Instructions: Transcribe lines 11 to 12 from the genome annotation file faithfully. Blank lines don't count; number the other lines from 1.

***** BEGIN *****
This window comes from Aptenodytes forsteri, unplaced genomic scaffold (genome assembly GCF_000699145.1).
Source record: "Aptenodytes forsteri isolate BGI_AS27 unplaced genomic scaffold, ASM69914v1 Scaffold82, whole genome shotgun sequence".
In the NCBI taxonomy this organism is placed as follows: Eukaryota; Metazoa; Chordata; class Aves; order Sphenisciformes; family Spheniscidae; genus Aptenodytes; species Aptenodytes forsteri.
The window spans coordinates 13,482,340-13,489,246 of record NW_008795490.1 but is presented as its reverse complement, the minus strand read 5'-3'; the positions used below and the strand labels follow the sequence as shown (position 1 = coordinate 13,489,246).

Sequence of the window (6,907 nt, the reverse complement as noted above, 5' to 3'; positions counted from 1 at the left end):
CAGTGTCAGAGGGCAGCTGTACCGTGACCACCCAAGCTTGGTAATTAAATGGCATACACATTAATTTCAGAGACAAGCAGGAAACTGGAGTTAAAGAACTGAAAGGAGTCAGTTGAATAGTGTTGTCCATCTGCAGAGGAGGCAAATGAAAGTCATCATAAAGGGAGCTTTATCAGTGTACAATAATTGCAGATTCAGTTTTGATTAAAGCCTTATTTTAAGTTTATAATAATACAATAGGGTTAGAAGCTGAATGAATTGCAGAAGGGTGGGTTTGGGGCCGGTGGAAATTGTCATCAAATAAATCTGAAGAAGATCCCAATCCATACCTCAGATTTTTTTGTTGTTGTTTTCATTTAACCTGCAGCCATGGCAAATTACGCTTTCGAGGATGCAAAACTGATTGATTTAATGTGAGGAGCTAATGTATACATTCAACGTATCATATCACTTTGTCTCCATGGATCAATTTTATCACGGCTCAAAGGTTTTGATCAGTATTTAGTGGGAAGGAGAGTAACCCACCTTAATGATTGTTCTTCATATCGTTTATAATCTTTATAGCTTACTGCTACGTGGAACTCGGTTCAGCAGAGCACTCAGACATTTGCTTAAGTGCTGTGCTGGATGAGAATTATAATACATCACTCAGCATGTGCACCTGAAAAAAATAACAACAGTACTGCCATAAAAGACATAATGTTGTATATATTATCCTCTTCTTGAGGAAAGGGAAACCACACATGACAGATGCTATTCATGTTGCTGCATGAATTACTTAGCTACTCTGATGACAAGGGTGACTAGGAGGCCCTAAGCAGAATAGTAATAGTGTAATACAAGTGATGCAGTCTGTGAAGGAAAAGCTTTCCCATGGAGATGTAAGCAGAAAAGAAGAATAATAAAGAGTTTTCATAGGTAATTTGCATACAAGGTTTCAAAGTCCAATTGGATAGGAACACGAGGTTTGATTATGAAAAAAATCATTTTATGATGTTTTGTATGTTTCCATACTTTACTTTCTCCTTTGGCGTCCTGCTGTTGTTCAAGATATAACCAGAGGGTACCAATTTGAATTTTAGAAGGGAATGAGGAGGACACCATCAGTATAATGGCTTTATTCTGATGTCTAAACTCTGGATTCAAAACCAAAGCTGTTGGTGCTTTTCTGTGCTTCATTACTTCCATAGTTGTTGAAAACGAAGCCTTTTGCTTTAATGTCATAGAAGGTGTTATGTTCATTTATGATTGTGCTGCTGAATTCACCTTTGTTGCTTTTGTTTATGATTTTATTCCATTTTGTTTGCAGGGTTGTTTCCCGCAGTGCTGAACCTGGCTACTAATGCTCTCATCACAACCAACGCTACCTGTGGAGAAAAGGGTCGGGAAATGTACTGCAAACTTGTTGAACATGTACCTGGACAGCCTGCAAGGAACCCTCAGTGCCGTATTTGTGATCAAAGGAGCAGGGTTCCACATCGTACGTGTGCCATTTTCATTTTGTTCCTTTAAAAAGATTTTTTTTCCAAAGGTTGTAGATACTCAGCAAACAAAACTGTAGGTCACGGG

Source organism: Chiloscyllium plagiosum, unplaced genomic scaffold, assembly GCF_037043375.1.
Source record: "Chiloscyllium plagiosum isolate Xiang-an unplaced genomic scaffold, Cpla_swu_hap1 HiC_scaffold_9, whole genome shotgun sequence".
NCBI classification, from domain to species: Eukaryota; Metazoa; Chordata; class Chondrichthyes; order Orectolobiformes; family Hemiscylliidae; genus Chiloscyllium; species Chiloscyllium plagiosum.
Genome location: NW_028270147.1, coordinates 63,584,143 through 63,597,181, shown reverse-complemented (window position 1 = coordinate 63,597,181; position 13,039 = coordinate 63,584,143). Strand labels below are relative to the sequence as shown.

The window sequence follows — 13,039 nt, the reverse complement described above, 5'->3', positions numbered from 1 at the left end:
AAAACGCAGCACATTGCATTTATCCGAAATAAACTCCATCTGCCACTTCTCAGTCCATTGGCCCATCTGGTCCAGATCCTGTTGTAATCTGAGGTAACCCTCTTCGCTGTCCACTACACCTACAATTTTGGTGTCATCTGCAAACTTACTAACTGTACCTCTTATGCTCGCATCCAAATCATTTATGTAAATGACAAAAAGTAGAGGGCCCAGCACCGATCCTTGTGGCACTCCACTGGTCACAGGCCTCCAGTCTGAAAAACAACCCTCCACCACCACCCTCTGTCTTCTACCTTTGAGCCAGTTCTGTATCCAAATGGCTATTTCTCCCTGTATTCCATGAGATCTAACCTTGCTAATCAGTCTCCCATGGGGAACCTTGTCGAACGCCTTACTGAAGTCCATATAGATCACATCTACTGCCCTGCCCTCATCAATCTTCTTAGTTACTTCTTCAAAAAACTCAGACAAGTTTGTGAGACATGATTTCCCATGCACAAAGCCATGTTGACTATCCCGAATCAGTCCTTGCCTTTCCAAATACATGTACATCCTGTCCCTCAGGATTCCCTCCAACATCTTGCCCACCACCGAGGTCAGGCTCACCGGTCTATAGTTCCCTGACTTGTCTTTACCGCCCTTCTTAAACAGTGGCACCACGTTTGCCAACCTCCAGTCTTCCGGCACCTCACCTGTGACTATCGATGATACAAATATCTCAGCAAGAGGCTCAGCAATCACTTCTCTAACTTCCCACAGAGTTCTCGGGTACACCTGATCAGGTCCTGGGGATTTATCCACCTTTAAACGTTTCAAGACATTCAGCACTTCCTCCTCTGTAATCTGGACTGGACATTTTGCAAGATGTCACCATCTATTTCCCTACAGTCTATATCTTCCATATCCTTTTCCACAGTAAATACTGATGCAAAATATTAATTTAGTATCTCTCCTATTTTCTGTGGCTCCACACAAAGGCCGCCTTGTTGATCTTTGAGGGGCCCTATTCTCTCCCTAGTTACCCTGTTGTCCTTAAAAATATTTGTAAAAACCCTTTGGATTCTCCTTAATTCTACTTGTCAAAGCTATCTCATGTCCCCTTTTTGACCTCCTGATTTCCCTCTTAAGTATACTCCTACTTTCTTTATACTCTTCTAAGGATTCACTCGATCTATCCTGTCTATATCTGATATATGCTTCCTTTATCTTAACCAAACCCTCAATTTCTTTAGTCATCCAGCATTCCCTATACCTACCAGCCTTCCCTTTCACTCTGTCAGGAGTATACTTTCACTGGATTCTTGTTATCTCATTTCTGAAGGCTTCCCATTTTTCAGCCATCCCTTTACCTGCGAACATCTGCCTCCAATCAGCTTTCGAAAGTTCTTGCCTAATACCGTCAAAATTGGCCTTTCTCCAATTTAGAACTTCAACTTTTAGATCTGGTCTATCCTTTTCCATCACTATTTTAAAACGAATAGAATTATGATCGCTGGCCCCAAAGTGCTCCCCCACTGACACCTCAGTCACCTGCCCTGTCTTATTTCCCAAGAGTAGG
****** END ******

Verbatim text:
The window sequence follows — 13,039 nt, the reverse complement described above, 5'->3', positions numbered from 1 at the left end:
AAAACGCAGCACATTGCATTTATCCGAAATAAACTCCATCTGCCACTTCTCAGTCCATTGGCCCATCTGGTCCAGATCCTGTTGTAATCTGAGGTAACCCTCTTCGCTGTCCACTACACCTACAATTTTGGTGTCATCTGCAAACTTACTAACTGTACCTCTTATGCTCGCATCCAAATCATTTATGTAAATGACAAAAAGTAGAGGGCCCAGCACCGATCCTTGTGGCACTCCACTGGTCACAGGCCTCCAGTCTGAAAAACAACCCTCCACCACCACCCTCTGTCTTCTACCTTTGAGCCAGTTCTGTATCCAAATGGCTATTTCTCCCTGTATTCCATGAGATCTAACCTTGCTAATCAGTCTCCCATGGGGAACCTTGTCGAACGCCTTACTGAAGTCCATATAGATCACATCTACTGCCCTGCCCTCATCAATCTTCTTAGTTACTTCTTCAAAAAACTCAGACAAGTTTGTGAGACATGATTTCCCATGCACAAAGCCATGTTGACTATCCCGAATCAGTCCTTGCCTTTCCAAATACATGTACATCCTGTCCCTCAGGATTCCCTCCAACATCTTGCCCACCACCGAGGTCAGGCTCACCGGTCTATAGTTCCCTGACTTGTCTTTACCGCCCTTCTTAAACAGTGGCACCACGTTTGCCAACCTCCAGTCTTCCGGCACCTCACCTGTGACTATCGATGATACAAATATCTCAGCAAGAGGCTCAGCAATCACTTCTCTAACTTCCCACAGAGTTCTCGGGTACACCTGATCAGGTCCTGGGGATTTATCCACCTTTAAACGTTTCAAGACATTCAGCACTTCCTCCTCTGTAATCTGGACTGGACATTTTGCAAGATGTCACCATCTATTTCCCTACAGTCTATATCTTCCATATCCTTTTCCACAGTAAATACTGATGCAAAATATTAATTTAGTATCTCTCCTATTTTCTGTGGCTCCACACAAAGGCCGCCTTGTTGATCTTTGAGGGGCCCTATTCTCTCCCTAGTTACCCTGTTGTCCTTAAAAATATTTGTAAAAACCCTTTGGATTCTCCTTAATTCTACTTGTCAAAGCTATCTCATGTCCCCTTTTTGACCTCCTGATTTCCCTCTTAAGTATACTCCTACTTTCTTTATACTCTTCTAAGGATTCACTCGATCTATCCTGTCTATATCTGATATATGCTTCCTTTATCTTAACCAAACCCTCAATTTCTTTAGTCATCCAGCATTCCCTATACCTACCAGCCTTCCCTTTCACTCTGTCAGGAGTATACTTTCACTGGATTCTTGTTATCTCATTTCTGAAGGCTTCCCATTTTTCAGCCATCCCTTTACCTGCGAACATCTGCCTCCAATCAGCTTTCGAAAGTTCTTGCCTAATACCGTCAAAATTGGCCTTTCTCCAATTTAGAACTTCAACTTTTAGATCTGGTCTATCCTTTTCCATCACTATTTTAAAACGAATAGAATTATGATCGCTGGCCCCAAAGTGCTCCCCCACTGACACCTCAGTCACCTGCCCTGTCTTATTTCCCAAGAGTAGG